Apologetics to the Glory of God

Should we concede anything to our opponents?

Series on Does God Exist? Dr. Greg Bahnsen versus Dr. Gordon Stein

Debate Transcript

Should we argue for “general theism”?

Should our case be “subjective or personal”?

Should we concede anything to our opponents?

Bahnsen’s last introductory remark prior to his main argument for the existence of God involves a concession to Stein’s “area of expertise.” As insignificant as this concession seemingly is it serves as a refutation of the oft-repeated-but-never-cited claim that presuppositional apologists contend that unbelievers cannot know anything. The truth is that if unbelievers were epistemologically consistent they could not know anything, but unbelievers are never epistemologically consistent (I suspect I may now need to be checking my email more often this week). Pointing out this inconsistency in the non-Christian’s worldview is a substantial part of the presuppositional method of apologetics.

Since unbelievers are creatures of God living in His world they are by the grace of God (in this instance) able to compose doctoral dissertations pertaining to “The Control of Ovarian Maturation in Japaense Whales.” Those of us who engage in debate should be encouraged by Bahnsen’s having researched his opponent’s work so much that he knew at least the topic of his opponent’s doctoral dissertation, the year (1974) it was finished, and the school (Ohio State) from which it originated. It is not unlikely that Bahnsen actually read said dissertation if it was available for him to read. The laughter from the audience can be heard after Bahnsen makes this announcement, but it only serves to further establish Bahnsen’s point that Stein is indeed an expert in a “narrow domain of specialized natural science.” Unbelievers can be extremely intelligent people. Bahnsen states, “Dr. Stein is a man of intelligence, and that’s not a question in this debate.” They utilize science, morality, logic, etc. and often do so better than do Christians. The apologist should not deny this but affirm it and provide the theological and philosophical reasons as to why this is the case as a part of his or her apologetic.

It is noteworthy that Bahnsen qualifies his statement so that he would not pretend to hold his own against Stein in a discussion pertaining to the empirical details of the “narrow domain of specialized natural science” that Stein obviously knows quite well. The empirical details of such a subject are different from other more general principles of science which Bahnsen could and in fact does bring into the debate with Stein. No matter the detail one is able to achieve in his or her field one must ultimately come to answer the very same questions that everyone else must answer and these must in the nature of the case always be answered Christian theistically if they are to be answered at all. Bahnsen uses induction and the uniformity of nature to illustrate this point during the course of the debate. As will be seen later on in the debate; Stein exhibits little if any familiarity with or critical thought regarding these significant assumptions that are of fundamental importance to any and all of his work in his area of expertise.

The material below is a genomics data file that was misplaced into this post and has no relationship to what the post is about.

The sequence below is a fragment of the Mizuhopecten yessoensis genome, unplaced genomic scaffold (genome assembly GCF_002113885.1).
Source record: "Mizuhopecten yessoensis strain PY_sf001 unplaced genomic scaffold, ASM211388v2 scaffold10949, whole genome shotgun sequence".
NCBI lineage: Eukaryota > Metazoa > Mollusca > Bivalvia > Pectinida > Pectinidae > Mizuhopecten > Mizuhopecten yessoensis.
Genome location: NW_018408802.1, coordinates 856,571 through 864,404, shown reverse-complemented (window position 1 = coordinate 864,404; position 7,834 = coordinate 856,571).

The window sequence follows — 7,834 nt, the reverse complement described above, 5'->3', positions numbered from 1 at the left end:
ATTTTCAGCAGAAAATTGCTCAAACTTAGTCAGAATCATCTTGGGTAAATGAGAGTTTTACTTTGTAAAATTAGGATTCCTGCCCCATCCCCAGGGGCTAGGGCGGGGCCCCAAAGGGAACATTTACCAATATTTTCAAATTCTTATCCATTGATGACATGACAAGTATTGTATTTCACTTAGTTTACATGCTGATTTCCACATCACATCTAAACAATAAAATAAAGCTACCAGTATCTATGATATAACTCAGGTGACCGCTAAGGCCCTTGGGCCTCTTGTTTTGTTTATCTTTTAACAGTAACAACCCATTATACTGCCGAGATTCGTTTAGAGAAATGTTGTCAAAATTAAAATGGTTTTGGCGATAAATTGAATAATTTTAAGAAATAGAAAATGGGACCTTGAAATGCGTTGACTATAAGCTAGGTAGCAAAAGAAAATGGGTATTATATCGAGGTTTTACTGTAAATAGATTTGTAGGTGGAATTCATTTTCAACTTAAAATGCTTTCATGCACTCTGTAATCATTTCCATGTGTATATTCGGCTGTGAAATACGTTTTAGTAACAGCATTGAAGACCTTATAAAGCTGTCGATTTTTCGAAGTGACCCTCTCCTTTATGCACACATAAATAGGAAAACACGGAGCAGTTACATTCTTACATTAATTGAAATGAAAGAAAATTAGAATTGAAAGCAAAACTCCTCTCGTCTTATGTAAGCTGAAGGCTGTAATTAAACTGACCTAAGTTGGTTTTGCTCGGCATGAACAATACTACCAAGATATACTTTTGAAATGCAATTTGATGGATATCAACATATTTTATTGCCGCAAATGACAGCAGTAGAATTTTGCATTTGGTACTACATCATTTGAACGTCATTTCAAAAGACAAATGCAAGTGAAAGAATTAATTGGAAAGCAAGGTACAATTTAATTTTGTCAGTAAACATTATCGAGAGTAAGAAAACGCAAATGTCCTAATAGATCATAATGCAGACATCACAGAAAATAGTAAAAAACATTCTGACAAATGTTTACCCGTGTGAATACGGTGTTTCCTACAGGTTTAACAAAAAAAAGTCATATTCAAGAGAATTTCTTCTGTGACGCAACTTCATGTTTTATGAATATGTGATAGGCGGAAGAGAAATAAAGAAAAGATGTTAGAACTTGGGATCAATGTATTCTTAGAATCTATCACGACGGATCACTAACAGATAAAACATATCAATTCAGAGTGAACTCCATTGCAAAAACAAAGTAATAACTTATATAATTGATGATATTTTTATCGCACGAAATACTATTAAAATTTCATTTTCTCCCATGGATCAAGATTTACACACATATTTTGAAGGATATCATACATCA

Unfortunately for him Stein later retorts that he, “will grant Dr. Bahnsen his expertise on A Conditional Resolution of the Apparent Paradox of Self-Deception, which was his dissertation.” He continues, “I don’t know how much more relevant that is to our discussion tonight than mine is, probably not any more.” The implication of Stein’s words is that he does not believe his own dissertation to be relevant – or at any rate not very relevant – to the debate. Of course, Bahnsen never stated or implied that the dissertation is not relevant to the debate, but rather established that it actually is relevant to the debate (at least in Bahnsen’s judgment) insofar as he brought it up. Stein states that he is unaware of how relevant Bahnsen’s dissertation is to the debate in comparison to his own, but before doing so grants “Dr. Bahnsen his expertise on [it].” Thus if Bahnsen’s dissertation actually is relevant to the debate Stein does not know that it is and nevertheless grants Bahnsen his expertise on the subject with the result that Stein has conceded to Bahnsen and precluded his responding to Bahnsen on the topic in the future. This is an unwise move on Stein’s part, and Bahnsen will later capitalize on the mistake.


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